The orthodontic devices are used to correct the bite and any possible malocclusion from prolonged dummy use, by widening the palate to match the lower jaw’s width. They can also straighten front teeth and close any gaps that the dummy formed.

How to Gently Stop Children Using Dummies Without Fuss?

Weaning a baby from dummies can be a bit of a process, but experts agree that the earlier you begin, the faster it will be. So, there are several methods you can try based on your child’s age and their attitude towards the pacifier. 

The first one is taking it away once and for all, what is called the “cold turkey” method. This method has its benefits, as the child adapts to their new surroundings without the presence of the dummy.

However, this works best with younger children, as older children will have a harder time accepting it. That’s because children that develop an emotional attachment to their dummies can struggle with giving it up.

Another method is rewarding or praising your child when they remove the dummy. This is called positive reinforcement. It works best for children older than 12 months, as younger ones won’t understand the concept.

You should also have all the child’s caretakers on board when you start the weaning process. A nanny or a grandparent allowing the use of the pacifier can be confusing to the child. And this can cause temper tantrums when you remove it to continue weaning them.

What Alternatives Are There for Dummies?

Trading the dummy for another comforting object, like a soft blanket or stuffed toy, can be beneficial. But beware of caving if your child wants to “trade it back” and won’t stop crying until you do. If you give them the dummy back after crying, they’ll think the reward for crying is getting what they want.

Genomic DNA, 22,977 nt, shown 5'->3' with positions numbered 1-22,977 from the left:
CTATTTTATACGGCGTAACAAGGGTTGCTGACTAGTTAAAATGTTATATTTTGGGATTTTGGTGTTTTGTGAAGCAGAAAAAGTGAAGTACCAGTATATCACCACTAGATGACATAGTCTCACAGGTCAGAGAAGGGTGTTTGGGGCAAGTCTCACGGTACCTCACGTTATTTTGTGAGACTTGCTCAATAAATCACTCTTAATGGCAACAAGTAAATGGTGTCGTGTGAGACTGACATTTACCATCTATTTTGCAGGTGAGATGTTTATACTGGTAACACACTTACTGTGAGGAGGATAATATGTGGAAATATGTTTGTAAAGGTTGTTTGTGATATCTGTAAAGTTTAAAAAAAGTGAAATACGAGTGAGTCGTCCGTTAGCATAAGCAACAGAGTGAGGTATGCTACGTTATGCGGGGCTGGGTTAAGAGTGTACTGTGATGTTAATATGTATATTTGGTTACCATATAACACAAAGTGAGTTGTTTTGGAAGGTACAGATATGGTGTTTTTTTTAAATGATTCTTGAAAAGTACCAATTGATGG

You should never allow the child to suck their thumb as a replacement for the dummy. Thumb-sucking causes the same oral problems as long use of pacifiers, and it’s also a harder habit to kick. While you can get rid of a pacifier, you will have to really convince your child not to put their thumb in their mouth.


Pacifiers have some benefits, like helping a fussy baby self-soothe and improving feeding in preterm infants. However, their prolonged use can cause undesirable side effects when it comes to your child’s oral health. And they should definitely be stopped if your child gets recurrent ear infections or shows signs of malocclusion.

It’s crucial to be aware of your child’s use and emotional dependency on the dummy. This can help you figure out which way to wean them from it without causing yourself unnecessary trouble. Just choose a time when you don’t have much else going on so you can be attentive and provide comfort for your baby when needed.

The most important thing is to be patient and persistent, to never cave in when your child is being unpleasant, and to get all their caretakers on board with the decision. It helps to know that your decision to stop the dummy will benefit your child in the long run.